I Couldn't Help It

Published on 26 Sep 2016

By Teresa McCaffery

I couldn’t help it!  It’s such a sweet excuse: usually deployed by children who have broken something it conveys apology with a certain helplessness, though it can infuriate.  Would you expect to use it of an omnipotent God?

Etty Hillesum (1) is a Jewish woman aged 29 who is confronting the Nazi programme against the Jews in Holland.  She has made the long journey from atheism to a profound belief in a God who is to be found deep within.  As she looks at the awful pain and degradation inflicted on her people she realises that there is so much of it that God cannot help it.  She is convinced moreover that this helpless God has to be protected, by us.  “Alas, there doesn’t seem much You Yourself can do about our circumstances, about our lives. Neither do I hold you responsible.  You cannot help us, but we must help You and defend Your dwelling place inside us to the last” (2)

As I tried to make sense of this I remembered the day I came into the living room to find my two sons, still really quite young, standing with their backs to the dresser.  Nothing was said, but their eyes conveyed that sense of helpless apology.  Somehow my gaze was directed downwards to where a pretty fruit dish lay in several pieces on the floor.  I can still remember the way I felt, maybe twenty years ago, as I looked at those anxious faces and wondered what to do about this dish that Peter and I had bought together on holiday.  There seemed to be so much at stake; the relationship between mother and children; husband and wife; us and the Portugese people whose art was represented in the dish and ultimately the unity of the whole world in its brokenness.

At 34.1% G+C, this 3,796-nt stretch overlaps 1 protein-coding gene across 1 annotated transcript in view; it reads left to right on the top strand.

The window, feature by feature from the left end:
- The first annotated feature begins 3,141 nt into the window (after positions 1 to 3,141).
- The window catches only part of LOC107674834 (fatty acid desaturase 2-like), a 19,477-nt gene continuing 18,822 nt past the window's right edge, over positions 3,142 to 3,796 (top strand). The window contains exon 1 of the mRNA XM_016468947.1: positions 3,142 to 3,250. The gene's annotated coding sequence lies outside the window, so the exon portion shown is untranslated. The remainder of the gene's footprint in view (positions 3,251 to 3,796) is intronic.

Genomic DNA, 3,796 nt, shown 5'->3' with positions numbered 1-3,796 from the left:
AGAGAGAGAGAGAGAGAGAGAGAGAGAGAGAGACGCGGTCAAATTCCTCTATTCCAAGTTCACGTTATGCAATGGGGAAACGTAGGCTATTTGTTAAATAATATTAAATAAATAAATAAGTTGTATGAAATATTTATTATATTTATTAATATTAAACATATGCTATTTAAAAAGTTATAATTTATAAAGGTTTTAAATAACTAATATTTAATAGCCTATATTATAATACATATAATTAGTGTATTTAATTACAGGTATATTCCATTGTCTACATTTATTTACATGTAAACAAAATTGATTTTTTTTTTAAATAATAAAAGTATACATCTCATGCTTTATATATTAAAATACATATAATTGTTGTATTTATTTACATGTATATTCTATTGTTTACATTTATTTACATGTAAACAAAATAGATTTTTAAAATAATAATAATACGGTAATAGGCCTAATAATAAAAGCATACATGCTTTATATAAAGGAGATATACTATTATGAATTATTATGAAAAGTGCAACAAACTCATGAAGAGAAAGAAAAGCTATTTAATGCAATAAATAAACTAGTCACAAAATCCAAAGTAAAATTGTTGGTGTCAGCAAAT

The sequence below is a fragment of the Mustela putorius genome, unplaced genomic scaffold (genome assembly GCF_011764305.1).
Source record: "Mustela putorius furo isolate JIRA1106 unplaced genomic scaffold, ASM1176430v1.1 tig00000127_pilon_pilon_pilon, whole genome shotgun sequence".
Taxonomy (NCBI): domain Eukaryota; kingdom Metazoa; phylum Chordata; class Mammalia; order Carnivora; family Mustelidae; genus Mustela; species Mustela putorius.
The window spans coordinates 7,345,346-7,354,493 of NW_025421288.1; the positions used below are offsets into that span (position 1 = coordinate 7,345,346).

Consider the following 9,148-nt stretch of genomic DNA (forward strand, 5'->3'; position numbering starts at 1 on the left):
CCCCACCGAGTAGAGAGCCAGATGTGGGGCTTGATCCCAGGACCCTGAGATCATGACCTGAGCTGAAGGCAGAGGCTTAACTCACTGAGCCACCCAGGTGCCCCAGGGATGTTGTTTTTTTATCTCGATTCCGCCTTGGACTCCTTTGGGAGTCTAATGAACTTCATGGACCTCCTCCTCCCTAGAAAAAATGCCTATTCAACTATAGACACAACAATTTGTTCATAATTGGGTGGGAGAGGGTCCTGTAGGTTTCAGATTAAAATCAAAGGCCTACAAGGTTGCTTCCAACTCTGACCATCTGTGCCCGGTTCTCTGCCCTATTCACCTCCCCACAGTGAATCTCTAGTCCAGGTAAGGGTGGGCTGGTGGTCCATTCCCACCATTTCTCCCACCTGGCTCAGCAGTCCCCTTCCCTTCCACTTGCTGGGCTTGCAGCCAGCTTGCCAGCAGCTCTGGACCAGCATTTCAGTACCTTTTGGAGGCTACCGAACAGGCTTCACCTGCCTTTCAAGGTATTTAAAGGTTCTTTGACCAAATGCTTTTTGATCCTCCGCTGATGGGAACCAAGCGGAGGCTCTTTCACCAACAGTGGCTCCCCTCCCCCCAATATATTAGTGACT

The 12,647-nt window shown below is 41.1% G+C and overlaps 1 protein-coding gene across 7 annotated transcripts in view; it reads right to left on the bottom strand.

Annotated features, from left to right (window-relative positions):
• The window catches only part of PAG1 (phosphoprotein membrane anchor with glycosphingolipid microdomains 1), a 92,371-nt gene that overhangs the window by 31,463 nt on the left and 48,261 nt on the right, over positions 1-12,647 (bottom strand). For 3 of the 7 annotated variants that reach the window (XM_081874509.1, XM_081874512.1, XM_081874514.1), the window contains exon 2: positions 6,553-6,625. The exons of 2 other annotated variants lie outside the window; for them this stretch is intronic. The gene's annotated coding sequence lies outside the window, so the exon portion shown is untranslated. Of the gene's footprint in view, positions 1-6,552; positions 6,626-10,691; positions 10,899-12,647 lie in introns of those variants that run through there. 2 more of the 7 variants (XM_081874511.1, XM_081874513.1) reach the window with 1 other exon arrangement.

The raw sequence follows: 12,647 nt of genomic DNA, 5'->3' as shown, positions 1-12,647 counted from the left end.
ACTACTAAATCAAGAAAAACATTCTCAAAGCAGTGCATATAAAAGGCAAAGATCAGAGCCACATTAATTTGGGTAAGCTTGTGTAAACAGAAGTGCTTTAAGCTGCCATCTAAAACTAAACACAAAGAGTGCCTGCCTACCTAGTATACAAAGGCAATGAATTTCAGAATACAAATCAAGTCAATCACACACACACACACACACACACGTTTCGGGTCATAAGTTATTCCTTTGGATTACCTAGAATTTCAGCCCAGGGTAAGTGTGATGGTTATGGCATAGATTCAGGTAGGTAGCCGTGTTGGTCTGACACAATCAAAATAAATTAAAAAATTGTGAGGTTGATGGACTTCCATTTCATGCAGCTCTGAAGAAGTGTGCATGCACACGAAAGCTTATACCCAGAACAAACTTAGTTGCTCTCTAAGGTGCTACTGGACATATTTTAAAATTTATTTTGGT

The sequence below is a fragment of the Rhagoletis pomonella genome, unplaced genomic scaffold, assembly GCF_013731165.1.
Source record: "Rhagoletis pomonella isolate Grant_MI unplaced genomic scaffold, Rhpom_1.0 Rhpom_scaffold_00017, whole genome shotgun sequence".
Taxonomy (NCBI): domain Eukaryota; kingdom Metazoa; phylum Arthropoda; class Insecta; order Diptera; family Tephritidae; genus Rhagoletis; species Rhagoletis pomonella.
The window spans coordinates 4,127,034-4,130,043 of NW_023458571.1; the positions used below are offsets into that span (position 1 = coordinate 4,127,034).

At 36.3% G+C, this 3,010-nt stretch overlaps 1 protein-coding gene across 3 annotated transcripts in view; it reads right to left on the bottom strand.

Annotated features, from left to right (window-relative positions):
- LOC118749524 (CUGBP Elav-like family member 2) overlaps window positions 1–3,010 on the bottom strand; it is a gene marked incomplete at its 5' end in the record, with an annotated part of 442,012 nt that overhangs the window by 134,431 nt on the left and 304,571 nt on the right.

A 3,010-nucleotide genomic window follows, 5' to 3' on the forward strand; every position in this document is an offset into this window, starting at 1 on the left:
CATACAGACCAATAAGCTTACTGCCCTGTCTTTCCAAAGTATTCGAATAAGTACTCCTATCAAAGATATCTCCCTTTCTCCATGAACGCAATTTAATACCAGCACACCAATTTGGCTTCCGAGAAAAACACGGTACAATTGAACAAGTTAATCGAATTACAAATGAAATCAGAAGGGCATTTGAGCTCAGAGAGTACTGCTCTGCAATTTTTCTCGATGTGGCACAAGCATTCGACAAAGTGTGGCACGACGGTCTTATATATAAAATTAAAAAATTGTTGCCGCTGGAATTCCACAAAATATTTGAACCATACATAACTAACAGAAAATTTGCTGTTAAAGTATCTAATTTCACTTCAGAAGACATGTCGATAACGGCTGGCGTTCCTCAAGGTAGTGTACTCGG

I did not shout at the children (although I often did).  I got the glue and we had the dish mended before Daddy came home.  That dish still sits on my dining table, Etty died in Auschwitz.

Etty Hillesum: a life transformed (by Patrick Woodhouse) Continuum 2009

Letters and Diaries of Etty Hillesum 1942-1943 complete and unabridged, Klaas A.D. Smelik (ed), Arnold J. Pomerans (trans) Novalis 2002 pp 488-489)